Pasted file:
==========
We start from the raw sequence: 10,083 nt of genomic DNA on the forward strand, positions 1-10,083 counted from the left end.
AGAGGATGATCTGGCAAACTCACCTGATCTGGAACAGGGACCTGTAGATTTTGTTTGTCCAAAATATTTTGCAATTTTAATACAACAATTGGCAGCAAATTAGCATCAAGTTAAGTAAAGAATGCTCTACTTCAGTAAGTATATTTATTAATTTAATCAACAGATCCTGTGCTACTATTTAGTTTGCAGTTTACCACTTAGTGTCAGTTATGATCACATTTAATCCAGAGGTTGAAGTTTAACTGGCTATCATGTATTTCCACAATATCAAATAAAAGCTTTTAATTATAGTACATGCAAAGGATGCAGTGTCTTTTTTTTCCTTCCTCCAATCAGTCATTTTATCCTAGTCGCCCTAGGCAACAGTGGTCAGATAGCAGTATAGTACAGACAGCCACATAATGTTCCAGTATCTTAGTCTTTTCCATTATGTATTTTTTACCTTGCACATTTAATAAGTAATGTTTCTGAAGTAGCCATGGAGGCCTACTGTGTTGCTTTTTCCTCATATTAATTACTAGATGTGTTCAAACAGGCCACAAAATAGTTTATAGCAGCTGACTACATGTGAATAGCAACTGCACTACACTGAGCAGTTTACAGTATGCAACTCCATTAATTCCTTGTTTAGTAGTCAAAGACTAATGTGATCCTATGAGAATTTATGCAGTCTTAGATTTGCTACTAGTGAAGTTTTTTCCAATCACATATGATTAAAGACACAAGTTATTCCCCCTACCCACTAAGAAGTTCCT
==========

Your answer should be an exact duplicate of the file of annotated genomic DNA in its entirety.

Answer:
We start from the raw sequence: 10,083 nt of genomic DNA on the forward strand, positions 1-10,083 counted from the left end.
AGAGGATGATCTGGCAAACTCACCTGATCTGGAACAGGGACCTGTAGATTTTGTTTGTCCAAAATATTTTGCAATTTTAATACAACAATTGGCAGCAAATTAGCATCAAGTTAAGTAAAGAATGCTCTACTTCAGTAAGTATATTTATTAATTTAATCAACAGATCCTGTGCTACTATTTAGTTTGCAGTTTACCACTTAGTGTCAGTTATGATCACATTTAATCCAGAGGTTGAAGTTTAACTGGCTATCATGTATTTCCACAATATCAAATAAAAGCTTTTAATTATAGTACATGCAAAGGATGCAGTGTCTTTTTTTTCCTTCCTCCAATCAGTCATTTTATCCTAGTCGCCCTAGGCAACAGTGGTCAGATAGCAGTATAGTACAGACAGCCACATAATGTTCCAGTATCTTAGTCTTTTCCATTATGTATTTTTTACCTTGCACATTTAATAAGTAATGTTTCTGAAGTAGCCATGGAGGCCTACTGTGTTGCTTTTTCCTCATATTAATTACTAGATGTGTTCAAACAGGCCACAAAATAGTTTATAGCAGCTGACTACATGTGAATAGCAACTGCACTACACTGAGCAGTTTACAGTATGCAACTCCATTAATTCCTTGTTTAGTAGTCAAAGACTAATGTGATCCTATGAGAATTTATGCAGTCTTAGATTTGCTACTAGTGAAGTTTTTTCCAATCACATATGATTAAAGACACAAGTTATTCCCCCTACCCACTAAGAAGTTCCT